Johnson & Johnson is being accused of targeting Black women with talc-based baby powder that causes ovarian cancer, according to CNN reports.

The National Council of Negro Women and their attorneys, which includes civil rights lawyer Benjamin Crump, filed their complaint in the Superior Court of New Jersey claiming that Johnson & Johnson targeted Black women through “deceptive marketing,” which included passing out free samples of its talc-based powders at beauty salons and running advertising campaigns. 

“Internal documents demonstrate J&J targeted those advertisements to Black women, knowing that Black women were more likely to use the powder products and to use them regularly,” the complaint stated. “We now know what J&J knew long before it pulled its talc-based products from the market—that J&J’s powder products can cause ovarian cancer.”

Janice Mathis, the group’s executive director, said the goal of the lawsuit is to create awareness about the risks that talc-based powder may pose and to encourage Black women to get cancer screenings.

“We’re going to mount a campaign to make sure every Black woman and her family understands that you may have a lurking illness that you may have to get treatment and care for,” she argued. “[J&J] knew early on that it was almost impossible to mine talc without contaminating it with asbestos. We know they knew it because they’ve taken it off the market. You can’t buy it now.”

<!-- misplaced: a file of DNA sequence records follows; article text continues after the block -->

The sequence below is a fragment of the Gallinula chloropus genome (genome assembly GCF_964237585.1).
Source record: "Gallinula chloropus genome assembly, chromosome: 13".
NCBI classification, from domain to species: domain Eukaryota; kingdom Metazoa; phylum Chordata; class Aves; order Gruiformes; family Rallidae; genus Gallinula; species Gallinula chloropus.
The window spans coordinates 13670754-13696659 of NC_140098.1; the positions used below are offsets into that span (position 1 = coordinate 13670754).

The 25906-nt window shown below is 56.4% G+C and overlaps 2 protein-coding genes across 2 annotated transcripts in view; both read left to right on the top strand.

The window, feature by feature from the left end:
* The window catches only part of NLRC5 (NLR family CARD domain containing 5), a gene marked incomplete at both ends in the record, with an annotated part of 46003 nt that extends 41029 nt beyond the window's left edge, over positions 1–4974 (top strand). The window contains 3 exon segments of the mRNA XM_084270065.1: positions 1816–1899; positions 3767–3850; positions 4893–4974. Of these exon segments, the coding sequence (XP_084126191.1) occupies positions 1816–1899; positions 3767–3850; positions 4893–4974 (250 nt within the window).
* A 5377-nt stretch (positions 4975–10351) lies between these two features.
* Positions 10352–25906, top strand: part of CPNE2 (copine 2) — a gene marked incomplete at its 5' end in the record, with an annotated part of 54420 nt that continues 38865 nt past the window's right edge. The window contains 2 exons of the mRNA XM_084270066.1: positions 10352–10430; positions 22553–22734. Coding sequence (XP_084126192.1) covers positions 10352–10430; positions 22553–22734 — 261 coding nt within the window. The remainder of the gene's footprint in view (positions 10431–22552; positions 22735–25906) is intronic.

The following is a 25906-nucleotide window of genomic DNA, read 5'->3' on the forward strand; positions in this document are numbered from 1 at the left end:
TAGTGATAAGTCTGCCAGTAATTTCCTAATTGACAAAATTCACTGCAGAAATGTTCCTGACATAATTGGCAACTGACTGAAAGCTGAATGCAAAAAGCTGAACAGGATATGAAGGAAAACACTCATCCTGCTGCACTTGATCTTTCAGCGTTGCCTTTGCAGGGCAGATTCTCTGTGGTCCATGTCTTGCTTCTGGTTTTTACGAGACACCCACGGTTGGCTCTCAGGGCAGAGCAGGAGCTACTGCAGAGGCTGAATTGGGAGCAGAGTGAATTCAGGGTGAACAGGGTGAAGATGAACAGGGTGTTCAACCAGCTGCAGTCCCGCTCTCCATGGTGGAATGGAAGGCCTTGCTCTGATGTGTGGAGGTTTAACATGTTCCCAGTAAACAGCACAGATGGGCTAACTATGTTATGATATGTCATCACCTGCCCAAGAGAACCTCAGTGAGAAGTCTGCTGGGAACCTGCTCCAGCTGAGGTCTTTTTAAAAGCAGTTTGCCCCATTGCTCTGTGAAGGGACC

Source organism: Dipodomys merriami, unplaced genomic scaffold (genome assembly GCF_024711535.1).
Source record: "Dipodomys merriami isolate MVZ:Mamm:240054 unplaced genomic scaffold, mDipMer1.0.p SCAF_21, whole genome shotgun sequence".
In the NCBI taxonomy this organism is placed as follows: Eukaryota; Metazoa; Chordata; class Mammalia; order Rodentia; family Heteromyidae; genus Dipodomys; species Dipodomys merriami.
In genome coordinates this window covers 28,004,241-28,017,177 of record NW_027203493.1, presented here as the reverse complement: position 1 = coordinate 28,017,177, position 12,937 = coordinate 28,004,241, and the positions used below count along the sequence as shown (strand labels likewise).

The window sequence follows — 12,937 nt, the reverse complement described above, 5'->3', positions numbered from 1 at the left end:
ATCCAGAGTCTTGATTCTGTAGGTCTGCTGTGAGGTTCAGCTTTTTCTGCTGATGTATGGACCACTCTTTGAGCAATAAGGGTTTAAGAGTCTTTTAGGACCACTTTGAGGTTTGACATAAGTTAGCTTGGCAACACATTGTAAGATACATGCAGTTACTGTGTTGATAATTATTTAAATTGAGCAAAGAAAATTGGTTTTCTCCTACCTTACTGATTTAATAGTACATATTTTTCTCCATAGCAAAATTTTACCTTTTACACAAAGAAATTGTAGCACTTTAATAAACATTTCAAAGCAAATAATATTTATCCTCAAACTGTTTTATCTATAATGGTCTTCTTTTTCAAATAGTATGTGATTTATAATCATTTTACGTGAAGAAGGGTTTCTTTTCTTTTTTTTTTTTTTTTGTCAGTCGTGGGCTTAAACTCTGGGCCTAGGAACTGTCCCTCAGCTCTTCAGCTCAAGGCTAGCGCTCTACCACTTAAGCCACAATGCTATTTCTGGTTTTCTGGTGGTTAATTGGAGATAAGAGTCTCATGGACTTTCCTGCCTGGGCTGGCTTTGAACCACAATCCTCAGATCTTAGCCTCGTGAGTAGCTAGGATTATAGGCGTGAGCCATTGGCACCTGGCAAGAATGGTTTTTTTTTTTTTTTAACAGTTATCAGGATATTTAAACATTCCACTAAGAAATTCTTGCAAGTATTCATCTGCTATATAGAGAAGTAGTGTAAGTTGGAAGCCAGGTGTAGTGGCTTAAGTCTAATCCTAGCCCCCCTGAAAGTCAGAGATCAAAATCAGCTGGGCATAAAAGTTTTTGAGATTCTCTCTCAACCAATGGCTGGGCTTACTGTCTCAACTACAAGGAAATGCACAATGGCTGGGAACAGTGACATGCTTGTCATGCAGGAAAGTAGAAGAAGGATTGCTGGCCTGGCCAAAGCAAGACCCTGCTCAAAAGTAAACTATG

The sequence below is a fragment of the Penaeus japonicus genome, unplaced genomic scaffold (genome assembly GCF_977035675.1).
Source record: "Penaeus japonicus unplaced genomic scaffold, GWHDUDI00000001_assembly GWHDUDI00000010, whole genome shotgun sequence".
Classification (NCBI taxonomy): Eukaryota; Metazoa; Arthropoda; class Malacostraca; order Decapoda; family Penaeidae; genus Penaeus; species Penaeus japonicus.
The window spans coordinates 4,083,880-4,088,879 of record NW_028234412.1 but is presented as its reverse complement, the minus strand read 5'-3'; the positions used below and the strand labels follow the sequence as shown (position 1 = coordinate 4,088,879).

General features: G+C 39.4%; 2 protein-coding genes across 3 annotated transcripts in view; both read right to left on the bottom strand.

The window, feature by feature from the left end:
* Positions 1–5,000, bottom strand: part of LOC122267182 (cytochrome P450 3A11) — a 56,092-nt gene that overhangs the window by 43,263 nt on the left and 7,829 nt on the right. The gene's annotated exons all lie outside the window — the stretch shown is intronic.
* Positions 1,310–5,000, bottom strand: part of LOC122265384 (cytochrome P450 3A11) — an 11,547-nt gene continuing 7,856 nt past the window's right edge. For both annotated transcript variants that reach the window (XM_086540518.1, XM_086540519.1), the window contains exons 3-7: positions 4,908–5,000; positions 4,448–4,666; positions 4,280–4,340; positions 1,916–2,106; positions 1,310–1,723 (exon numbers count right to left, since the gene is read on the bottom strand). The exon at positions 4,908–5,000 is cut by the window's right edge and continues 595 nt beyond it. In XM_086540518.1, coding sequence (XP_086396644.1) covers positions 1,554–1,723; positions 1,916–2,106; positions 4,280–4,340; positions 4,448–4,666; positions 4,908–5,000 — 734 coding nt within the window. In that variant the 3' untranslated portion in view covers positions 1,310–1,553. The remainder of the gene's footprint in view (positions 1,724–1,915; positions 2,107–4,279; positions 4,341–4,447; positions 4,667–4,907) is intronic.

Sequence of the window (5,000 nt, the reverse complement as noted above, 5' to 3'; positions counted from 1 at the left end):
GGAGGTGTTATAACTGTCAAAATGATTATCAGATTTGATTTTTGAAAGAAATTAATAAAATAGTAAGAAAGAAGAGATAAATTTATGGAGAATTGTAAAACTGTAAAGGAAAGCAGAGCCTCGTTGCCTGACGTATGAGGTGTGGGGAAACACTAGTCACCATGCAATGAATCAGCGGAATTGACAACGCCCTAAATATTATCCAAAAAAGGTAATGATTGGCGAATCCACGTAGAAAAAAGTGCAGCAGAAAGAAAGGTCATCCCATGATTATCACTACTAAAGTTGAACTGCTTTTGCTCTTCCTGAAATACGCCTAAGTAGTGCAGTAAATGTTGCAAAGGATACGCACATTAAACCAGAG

Johnson & Johnson said Tuesday that its 2020 decision to halt the sale of its talc-based baby powder in the US and Canada “had nothing to do with the safety of the product.”

“Demand for talc-based Johnson’s Baby Powder in North America has been declining due in large part to changes in consumer habits” fueled by “misinformation around the safety of the product and a constant barrage of litigation advertising,” according to CNN.

According to The New York Times, some 12,000 women and their families have sued J&J over the past 25 years after multiple studies found a considerable link between talc use and ovarian cancer. 

The American Cancer Society stated that talc that has asbestos in it "is generally accepted as being able to cause cancer if it is inhaled," but notes that "the evidence about asbestos-free talc is less clear."

This lawsuit is just the latest blow to Johnson & Johnson who have not been having the best year. The company announced earlier this month that five of its aerosol sunscreen products are being pulled off the shelf after some samples were discovered to contain low levels of benzene, a chemical that causes blood cancers such as leukemia. Also, the rollout of their COVID-19 vaccine faced production issues and was linked to a rare nerve syndrome. 

Johnson & Johnson has allocated $4 billion for potential verdicts and settlements.